Don’t play dead too soon, warns national park after bear attack

A bear at Denali Park in Alaska will be hunted down and killed after several attacks in recent weeks

 

Rachael Revesz
New York
Monday 04 July 2016 13:42
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The subadult grizzly bear will be killed for its 'general interest' in humans
The subadult grizzly bear will be killed for its 'general interest' in humans

National park staff have warned hikers and tourists not to “play dead prematurely” when sighting a grizzly bear after a woman was bitten and scratched by an animal.

The bear in Denali Park, Alaska, will be located and killed after it carried out several attacks on groups of visitors over the past few weeks, including biting and scratching 28-year-old Fangyuan Zhou when she was hiking with friends.

The group was approached by the small bear several times along a popular four-mile hiking trail. The group played dead when it charged. The bear attacked Ms Zhou before walking away. When it came back a few minutes later, the group threw rocks at it to scare the bear off.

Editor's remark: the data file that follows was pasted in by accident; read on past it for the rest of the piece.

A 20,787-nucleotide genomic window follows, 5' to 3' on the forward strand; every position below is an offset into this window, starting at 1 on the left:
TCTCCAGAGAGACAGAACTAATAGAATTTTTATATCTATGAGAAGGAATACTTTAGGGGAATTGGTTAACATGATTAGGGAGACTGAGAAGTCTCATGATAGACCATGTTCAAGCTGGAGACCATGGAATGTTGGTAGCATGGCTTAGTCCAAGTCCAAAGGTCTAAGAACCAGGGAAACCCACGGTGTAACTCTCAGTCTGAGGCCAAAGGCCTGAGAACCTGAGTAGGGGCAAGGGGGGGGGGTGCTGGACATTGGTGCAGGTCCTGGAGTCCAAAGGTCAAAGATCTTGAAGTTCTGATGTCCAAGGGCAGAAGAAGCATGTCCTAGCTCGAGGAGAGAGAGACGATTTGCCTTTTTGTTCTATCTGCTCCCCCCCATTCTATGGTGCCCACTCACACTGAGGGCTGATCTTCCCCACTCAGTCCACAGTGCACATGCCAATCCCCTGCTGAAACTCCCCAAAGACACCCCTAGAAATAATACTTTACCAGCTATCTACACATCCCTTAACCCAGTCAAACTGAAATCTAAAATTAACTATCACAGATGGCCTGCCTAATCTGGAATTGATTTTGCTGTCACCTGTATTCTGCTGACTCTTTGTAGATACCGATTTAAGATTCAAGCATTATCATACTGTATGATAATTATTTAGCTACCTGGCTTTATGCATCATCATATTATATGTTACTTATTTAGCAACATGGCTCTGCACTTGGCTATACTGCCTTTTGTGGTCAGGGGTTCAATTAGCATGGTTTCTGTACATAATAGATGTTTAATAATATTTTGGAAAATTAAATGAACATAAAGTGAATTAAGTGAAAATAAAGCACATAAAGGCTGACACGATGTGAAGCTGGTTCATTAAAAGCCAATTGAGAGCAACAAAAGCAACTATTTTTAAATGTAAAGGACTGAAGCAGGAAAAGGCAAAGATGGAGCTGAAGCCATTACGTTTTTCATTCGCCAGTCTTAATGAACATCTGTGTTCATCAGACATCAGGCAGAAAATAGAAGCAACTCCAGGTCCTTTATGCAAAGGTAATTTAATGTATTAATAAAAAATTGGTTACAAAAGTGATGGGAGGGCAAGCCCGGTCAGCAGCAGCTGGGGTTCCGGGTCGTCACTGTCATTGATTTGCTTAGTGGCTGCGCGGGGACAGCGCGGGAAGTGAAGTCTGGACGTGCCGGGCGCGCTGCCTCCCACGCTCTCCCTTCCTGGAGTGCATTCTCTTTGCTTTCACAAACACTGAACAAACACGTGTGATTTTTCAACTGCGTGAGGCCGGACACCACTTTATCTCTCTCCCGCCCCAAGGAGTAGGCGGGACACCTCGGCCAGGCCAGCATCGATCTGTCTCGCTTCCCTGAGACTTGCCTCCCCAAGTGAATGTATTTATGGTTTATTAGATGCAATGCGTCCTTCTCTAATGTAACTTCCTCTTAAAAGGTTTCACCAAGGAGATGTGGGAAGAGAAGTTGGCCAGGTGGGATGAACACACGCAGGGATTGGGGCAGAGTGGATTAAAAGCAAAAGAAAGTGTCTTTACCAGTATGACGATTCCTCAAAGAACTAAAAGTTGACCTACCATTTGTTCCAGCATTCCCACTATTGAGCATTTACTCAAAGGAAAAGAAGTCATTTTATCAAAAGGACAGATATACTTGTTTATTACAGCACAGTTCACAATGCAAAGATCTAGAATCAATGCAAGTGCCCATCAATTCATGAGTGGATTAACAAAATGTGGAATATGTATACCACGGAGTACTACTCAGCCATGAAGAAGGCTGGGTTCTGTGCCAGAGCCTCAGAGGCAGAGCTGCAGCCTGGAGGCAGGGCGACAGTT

“While playing dead is an appropriate response when physical contact with a bear occurs or is imminent, playing dead prematurely can invoke a curiosity response from a bear. Park guidelines do not recommend playing dead prior to contact,” a statement from the park read.

Ms Zhou was treated for her wounds at the park and then decided to drive herself to Anchorage hospital to be treated.

Another larger group of visitors that encountered the bear on the same day stood close together, shouting and waving their arms to frighten it, which park staff said was the most appropriate aversion technique.

It ran towards another group of tourists in June. No one was hurt, but it did steal food from one member’s backpack.

The bear will be killed due to its “erratic behaviour” and its “general interest in people”, said the statement.

Staff have already tried different methods to teach the bear to leave visitors alone, including throwing beanbags at it.

The four-mile Savage Alpine Trail has been closed temporarily.

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